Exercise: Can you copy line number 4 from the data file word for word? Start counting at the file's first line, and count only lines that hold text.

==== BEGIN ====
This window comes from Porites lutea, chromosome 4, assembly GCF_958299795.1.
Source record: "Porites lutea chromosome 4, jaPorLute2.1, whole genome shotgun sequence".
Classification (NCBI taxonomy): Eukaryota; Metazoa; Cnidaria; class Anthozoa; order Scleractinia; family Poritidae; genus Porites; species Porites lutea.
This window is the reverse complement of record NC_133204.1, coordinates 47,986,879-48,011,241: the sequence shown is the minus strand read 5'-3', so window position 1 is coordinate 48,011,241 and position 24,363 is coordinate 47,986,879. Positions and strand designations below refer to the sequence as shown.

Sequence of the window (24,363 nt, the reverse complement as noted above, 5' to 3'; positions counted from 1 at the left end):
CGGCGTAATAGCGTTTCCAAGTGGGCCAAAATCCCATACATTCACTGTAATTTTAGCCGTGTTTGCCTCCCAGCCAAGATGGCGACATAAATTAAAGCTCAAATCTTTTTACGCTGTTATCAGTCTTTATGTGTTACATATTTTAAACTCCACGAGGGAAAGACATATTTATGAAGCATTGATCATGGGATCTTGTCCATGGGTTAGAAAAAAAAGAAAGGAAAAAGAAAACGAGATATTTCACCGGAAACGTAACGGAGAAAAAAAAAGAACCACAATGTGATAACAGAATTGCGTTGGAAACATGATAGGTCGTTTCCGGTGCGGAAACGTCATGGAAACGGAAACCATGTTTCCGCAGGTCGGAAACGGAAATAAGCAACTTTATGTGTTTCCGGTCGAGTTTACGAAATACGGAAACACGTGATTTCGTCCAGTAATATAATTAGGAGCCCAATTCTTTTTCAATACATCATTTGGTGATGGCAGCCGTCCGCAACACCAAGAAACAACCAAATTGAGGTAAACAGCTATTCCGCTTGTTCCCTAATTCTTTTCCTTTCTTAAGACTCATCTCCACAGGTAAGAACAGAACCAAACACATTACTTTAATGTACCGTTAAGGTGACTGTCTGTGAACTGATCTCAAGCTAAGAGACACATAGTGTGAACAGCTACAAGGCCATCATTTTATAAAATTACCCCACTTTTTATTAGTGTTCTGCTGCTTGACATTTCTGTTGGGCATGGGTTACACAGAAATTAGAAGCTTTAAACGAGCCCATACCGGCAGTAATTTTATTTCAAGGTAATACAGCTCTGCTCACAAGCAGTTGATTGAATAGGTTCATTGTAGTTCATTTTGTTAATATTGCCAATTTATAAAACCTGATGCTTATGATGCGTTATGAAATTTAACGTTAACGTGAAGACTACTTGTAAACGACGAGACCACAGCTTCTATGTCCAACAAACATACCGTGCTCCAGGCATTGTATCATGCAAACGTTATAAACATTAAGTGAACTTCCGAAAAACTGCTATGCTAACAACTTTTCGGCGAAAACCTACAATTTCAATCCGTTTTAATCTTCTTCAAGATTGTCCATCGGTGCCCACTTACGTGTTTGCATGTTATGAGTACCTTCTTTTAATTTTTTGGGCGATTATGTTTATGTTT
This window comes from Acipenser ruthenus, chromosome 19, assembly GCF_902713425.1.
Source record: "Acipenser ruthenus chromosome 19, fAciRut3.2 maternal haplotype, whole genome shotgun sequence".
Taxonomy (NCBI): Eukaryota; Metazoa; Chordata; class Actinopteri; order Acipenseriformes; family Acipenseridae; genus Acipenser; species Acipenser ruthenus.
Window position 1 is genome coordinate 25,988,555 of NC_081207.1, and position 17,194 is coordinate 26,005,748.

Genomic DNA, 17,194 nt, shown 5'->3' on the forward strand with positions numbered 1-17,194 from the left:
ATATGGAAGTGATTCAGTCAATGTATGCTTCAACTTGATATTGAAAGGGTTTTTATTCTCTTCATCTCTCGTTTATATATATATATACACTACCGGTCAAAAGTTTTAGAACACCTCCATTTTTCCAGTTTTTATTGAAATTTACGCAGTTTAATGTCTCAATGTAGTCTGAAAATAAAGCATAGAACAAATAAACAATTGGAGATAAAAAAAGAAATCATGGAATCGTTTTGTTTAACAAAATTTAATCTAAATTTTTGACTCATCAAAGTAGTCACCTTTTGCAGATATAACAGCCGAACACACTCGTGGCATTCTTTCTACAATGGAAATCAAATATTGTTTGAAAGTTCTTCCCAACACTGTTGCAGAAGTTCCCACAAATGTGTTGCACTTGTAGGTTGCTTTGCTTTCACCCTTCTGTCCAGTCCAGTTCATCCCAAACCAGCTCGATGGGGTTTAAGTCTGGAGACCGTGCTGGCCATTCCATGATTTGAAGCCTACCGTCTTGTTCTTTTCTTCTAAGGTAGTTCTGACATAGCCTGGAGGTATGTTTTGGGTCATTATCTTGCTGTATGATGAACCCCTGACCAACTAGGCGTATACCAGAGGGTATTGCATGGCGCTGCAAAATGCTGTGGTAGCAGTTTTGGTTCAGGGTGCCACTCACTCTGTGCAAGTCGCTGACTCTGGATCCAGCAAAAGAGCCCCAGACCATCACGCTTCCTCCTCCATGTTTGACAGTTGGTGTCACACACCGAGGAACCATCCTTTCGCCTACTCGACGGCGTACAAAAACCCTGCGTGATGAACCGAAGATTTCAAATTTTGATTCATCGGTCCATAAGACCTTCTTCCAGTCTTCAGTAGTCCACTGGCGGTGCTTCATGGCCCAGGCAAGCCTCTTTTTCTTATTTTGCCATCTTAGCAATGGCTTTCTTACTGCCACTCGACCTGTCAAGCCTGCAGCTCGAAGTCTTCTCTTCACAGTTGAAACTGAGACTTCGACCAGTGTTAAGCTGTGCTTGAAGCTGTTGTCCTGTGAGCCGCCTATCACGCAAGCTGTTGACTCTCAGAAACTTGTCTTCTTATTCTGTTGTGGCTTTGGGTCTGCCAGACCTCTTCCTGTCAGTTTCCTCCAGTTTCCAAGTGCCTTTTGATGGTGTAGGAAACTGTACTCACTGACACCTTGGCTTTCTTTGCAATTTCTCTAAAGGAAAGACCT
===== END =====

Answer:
This window is the reverse complement of record NC_133204.1, coordinates 47,986,879-48,011,241: the sequence shown is the minus strand read 5'-3', so window position 1 is coordinate 48,011,241 and position 24,363 is coordinate 47,986,879. Positions and strand designations below refer to the sequence as shown.